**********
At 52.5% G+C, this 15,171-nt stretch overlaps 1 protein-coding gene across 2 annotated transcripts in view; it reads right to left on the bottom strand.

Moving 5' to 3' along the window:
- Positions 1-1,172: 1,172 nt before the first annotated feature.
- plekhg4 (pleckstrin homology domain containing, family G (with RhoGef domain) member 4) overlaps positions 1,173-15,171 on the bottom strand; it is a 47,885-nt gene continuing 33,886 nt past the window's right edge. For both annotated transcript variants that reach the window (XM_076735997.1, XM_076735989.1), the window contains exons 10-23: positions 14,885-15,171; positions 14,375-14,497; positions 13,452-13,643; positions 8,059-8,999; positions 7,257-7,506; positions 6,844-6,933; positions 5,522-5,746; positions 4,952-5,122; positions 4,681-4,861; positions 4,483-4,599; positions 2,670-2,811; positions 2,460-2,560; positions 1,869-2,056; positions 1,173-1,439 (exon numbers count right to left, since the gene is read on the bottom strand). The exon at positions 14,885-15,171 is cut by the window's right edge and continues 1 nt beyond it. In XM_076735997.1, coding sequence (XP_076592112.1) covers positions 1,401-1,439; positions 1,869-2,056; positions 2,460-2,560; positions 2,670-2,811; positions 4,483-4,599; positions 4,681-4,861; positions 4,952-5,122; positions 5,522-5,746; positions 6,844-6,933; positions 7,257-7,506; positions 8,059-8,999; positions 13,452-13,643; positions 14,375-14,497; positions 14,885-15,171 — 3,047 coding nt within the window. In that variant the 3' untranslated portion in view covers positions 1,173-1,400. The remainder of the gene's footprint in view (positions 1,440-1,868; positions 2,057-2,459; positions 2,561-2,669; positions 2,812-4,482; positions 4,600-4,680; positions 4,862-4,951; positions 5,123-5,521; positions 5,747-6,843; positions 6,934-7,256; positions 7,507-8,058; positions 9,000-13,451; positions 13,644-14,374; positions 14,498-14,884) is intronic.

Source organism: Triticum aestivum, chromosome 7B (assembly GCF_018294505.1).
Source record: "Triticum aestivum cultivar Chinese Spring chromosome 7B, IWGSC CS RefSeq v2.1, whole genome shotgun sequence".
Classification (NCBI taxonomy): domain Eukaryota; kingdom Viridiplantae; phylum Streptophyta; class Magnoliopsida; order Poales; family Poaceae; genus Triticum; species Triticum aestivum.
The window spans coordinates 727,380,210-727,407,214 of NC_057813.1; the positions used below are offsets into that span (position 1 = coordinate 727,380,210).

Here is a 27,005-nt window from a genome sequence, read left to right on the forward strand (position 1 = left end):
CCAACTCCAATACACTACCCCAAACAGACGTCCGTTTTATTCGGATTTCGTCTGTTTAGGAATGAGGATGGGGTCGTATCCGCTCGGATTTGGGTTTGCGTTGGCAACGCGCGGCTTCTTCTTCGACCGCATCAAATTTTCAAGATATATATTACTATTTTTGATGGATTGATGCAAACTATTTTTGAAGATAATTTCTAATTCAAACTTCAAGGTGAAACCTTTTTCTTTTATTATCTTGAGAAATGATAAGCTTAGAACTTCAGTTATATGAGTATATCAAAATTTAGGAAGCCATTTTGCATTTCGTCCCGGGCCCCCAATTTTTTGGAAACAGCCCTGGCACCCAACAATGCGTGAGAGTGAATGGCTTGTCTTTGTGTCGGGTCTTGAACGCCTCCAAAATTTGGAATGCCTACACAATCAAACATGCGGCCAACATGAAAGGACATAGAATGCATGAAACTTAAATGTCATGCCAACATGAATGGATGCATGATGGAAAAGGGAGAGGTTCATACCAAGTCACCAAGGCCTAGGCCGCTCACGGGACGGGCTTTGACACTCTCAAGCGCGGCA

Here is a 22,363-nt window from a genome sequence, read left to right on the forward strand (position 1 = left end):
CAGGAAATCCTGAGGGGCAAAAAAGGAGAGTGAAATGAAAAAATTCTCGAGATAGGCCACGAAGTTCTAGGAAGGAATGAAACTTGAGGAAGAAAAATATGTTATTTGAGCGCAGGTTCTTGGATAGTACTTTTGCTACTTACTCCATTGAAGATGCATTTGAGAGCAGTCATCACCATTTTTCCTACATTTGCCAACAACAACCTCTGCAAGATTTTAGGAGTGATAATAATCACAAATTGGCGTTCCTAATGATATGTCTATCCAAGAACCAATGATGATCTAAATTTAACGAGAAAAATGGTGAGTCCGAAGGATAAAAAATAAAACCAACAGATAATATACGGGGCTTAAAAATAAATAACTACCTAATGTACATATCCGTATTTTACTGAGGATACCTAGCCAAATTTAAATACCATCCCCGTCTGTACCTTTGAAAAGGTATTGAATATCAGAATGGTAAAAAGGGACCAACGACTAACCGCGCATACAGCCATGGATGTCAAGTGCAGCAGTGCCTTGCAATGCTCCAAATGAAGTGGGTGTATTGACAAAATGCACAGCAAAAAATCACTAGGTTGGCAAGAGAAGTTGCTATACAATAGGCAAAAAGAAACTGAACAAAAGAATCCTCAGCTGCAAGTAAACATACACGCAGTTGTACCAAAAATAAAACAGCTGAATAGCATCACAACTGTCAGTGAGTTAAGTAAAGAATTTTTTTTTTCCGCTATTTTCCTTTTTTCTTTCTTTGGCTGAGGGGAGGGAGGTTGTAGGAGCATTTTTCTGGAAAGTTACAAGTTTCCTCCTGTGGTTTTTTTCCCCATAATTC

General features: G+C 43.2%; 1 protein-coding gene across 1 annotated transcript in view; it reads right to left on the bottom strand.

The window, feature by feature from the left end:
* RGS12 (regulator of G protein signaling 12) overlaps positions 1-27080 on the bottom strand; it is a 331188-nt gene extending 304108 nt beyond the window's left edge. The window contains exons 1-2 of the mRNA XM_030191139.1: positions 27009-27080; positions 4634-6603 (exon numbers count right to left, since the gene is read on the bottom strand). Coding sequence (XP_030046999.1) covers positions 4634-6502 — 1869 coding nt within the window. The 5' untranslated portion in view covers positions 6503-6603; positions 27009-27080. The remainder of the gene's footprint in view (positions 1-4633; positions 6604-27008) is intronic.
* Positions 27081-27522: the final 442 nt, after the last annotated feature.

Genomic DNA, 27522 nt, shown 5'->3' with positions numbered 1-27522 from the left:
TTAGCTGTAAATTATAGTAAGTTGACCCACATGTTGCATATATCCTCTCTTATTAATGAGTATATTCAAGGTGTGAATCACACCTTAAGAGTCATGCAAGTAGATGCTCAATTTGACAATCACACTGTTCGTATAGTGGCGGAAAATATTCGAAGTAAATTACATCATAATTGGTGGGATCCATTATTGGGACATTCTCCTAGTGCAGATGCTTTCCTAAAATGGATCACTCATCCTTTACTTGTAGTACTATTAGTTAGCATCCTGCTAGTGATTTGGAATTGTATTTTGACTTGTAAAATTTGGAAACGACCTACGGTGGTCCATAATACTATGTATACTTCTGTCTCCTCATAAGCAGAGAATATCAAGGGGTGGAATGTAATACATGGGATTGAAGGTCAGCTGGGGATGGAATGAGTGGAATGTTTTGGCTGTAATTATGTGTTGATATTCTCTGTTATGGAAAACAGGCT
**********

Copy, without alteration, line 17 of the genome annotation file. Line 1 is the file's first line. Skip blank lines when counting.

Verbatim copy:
Genomic DNA, 27522 nt, shown 5'->3' with positions numbered 1-27522 from the left: